Considering Hospital Care?
Most people with mental illnesses receive mental healthcare, at a doctor’s office, community mental health center, support group or other setting. Receiving care near where you work or live enables you to pursue a full productive life. There are times, however, when hospital care may be necessary for people in crisis. Of the 52 million people in the USA in 1994 who had a mental health disorder, only 0.5 percent of them were hospitalized in a 24hour or residential care setting (CMHS, 2000) Deciding whether hospitalization or in-patient care is appropriate can be difficult and should be considered with the consultation of a mental health professional. If in-patient care becomes necessary, this pamphlet will help you ensure the best care possible. Questions to ask:
Consider before admission:
- Have you or your loved one in need been professionally evaluated? By whom? Do you understand the diagnosis?
- If you or your family member have not been evaluated, why are you seeking admission?
- a) The person’s safety, or the safety of others?
- b) A doctor’s recommendation?
- c) Which of the symptoms your family member is exhibiting are causing concern?
- Do you or your family member have an advance directive in place? What does it say about in-patient care?
Ask the hospital/treatment center at check-in
- Does your facility treat patients for this specific diagnosis only?
- If the patient has other health or emotional problems will he/she receive treatment for these problems also?
- Does your facility require tests when admitted? If so, what are they?
- Who will perform these tests?
- Who will evaluate the patient when he/she is admitted?
- What are the person’s qualifications/title?
- Will the individual be seen by this professional on a regular basis?
- When will the initial evaluation take place?
- Is there a consumer advocate we can contact in case of complaints or grievances?
Financial and Insurance Issues:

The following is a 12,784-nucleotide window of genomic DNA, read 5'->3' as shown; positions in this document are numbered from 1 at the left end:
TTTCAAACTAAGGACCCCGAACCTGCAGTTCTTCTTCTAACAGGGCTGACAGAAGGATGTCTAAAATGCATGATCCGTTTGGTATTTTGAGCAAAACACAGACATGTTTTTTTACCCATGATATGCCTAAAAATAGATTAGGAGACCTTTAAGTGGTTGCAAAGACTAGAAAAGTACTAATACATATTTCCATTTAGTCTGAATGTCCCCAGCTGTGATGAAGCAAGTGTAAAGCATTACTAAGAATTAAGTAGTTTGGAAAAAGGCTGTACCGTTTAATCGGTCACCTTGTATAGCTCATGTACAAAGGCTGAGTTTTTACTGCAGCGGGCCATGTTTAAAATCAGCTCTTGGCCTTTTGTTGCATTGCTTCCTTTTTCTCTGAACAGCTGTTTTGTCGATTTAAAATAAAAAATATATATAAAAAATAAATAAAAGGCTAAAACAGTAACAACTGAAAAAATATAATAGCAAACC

- Does the hospital accept our insurance?
- If not, what are the alternatives?
- If it does, what is covered?
- Can coverage be reviewed with a member of the staff?
- Are there separate charges for physicians, therapists or caretakers? What are these charges?
- How are fees assessed?
- When will billing occur?
- If insurance covers only part of the cost, what other arrangements can be made for payments?
- Is other assistance available?
- Will the facility accept partial payments of payments on a schedule?
During the patient’s stay:
- When can I (or another family member) talk to the therapist or doctor?
- Will we be able to discuss treatment with the doctor or therapist? When? How often?
- When can family members visit? How long?
- Will the patient have a daily schedule of activities or treatments? If so, what activities will the patient be involved in?
- Is therapy (group or individual) available and is it part of the treatment plan?
- What clothes should the patient bring?
- How long will the patient be at the facility?
- Who makes this decision?
- Will the family be advised of changes in treatment?
- Who will make the evaluation for discharging the patient?
- When will this happen?
Ask the therapist:
- What can the individual and family expect during the treatment process?
- What reactions/behaviors of the patient are possible?
- How should the family respond?
- How can the individual and family prepare for unexpected behavior and possible setbacks?
Leaving the hospital:
- Will someone advise our loved one and family about adjustment concerns such as the need for further counseling or a medication schedule?
- What can we expect when our family member is discharged?
- Will he/she be on medications? Which ones?
- How will these medications help?
- Are they habit-forming?
- What are the side effects?
- What is the dosage?
- Will he/she have to be on these medications forever or is there a time or point when they can be discontinued?
- What alternatives are there?
- What community supports are there?
- What resources are available for reintegration into their lives and the community?